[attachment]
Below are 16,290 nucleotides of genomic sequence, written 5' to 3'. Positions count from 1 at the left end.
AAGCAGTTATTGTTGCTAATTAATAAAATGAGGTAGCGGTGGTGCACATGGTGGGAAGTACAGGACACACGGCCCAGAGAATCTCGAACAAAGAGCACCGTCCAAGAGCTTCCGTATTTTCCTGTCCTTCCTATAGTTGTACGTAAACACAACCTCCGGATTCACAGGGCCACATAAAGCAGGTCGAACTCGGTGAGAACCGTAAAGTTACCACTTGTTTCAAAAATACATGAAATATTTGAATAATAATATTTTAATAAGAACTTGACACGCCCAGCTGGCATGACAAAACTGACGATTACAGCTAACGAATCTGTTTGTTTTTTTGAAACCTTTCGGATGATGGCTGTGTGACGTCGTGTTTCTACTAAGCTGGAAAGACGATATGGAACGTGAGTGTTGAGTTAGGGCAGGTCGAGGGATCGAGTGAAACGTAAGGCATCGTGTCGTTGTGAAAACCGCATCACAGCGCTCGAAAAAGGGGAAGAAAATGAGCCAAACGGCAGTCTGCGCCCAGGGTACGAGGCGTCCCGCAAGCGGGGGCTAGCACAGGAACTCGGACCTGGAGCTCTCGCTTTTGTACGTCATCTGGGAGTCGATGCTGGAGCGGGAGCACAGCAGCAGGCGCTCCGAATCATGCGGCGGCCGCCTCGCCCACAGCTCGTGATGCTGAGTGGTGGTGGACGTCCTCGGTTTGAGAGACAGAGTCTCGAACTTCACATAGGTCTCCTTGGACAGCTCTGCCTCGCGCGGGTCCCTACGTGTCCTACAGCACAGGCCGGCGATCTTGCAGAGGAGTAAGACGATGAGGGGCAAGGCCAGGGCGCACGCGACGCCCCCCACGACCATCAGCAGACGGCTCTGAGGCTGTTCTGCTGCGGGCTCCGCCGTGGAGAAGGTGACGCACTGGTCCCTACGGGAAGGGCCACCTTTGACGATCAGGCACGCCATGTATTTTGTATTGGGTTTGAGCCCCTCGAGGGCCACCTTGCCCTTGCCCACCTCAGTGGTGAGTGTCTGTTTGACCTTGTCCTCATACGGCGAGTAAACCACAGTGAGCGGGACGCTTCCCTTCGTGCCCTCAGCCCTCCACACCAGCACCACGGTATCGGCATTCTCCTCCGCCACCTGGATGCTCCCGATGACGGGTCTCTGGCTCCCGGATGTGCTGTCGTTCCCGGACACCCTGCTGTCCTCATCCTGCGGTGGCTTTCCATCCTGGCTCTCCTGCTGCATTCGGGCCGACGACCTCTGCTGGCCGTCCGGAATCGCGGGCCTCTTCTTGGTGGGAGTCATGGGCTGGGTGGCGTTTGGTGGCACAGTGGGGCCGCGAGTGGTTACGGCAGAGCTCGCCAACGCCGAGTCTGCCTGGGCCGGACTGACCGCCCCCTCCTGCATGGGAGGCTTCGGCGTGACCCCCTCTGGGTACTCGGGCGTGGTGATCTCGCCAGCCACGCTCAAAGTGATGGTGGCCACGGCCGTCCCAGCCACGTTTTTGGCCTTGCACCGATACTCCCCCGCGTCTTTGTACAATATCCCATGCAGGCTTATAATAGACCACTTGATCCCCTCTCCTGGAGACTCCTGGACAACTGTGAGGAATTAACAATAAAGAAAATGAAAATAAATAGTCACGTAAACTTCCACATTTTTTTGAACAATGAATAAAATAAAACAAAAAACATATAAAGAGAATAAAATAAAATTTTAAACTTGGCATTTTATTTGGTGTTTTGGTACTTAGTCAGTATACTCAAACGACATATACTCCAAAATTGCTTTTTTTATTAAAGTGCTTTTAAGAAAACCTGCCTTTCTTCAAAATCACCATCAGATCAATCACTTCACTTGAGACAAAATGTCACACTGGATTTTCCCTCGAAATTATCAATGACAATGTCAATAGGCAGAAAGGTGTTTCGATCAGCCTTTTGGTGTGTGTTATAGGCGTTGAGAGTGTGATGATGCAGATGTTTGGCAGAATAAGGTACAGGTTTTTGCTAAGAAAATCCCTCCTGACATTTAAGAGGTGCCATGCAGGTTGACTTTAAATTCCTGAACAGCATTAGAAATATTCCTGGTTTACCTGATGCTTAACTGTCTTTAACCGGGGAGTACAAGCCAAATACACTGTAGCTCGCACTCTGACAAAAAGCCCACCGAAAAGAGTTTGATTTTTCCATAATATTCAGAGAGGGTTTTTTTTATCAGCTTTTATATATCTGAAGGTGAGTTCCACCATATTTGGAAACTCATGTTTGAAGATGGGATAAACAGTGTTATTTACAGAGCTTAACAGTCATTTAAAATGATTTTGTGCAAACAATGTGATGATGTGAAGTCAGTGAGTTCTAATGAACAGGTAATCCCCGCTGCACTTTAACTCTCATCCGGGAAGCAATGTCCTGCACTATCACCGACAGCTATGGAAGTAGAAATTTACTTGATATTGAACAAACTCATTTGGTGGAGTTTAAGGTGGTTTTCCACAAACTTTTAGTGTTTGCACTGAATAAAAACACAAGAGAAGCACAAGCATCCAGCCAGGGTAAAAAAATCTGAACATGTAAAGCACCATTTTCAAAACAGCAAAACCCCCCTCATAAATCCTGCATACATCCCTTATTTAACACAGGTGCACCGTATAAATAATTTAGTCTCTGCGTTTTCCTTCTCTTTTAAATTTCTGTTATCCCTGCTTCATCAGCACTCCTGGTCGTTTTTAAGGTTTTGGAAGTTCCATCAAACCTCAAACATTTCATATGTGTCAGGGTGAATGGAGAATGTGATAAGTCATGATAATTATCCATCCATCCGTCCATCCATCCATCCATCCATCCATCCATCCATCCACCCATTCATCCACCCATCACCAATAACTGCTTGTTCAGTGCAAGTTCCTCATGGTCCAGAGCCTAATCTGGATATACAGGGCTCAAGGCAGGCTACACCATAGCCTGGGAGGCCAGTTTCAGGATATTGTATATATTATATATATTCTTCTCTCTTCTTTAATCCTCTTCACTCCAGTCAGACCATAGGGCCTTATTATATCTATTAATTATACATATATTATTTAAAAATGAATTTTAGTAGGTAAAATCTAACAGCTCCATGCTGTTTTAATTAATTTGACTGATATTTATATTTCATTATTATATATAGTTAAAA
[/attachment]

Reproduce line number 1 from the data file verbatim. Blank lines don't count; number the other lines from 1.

Below are 16,290 nucleotides of genomic sequence, written 5' to 3'. Positions count from 1 at the left end.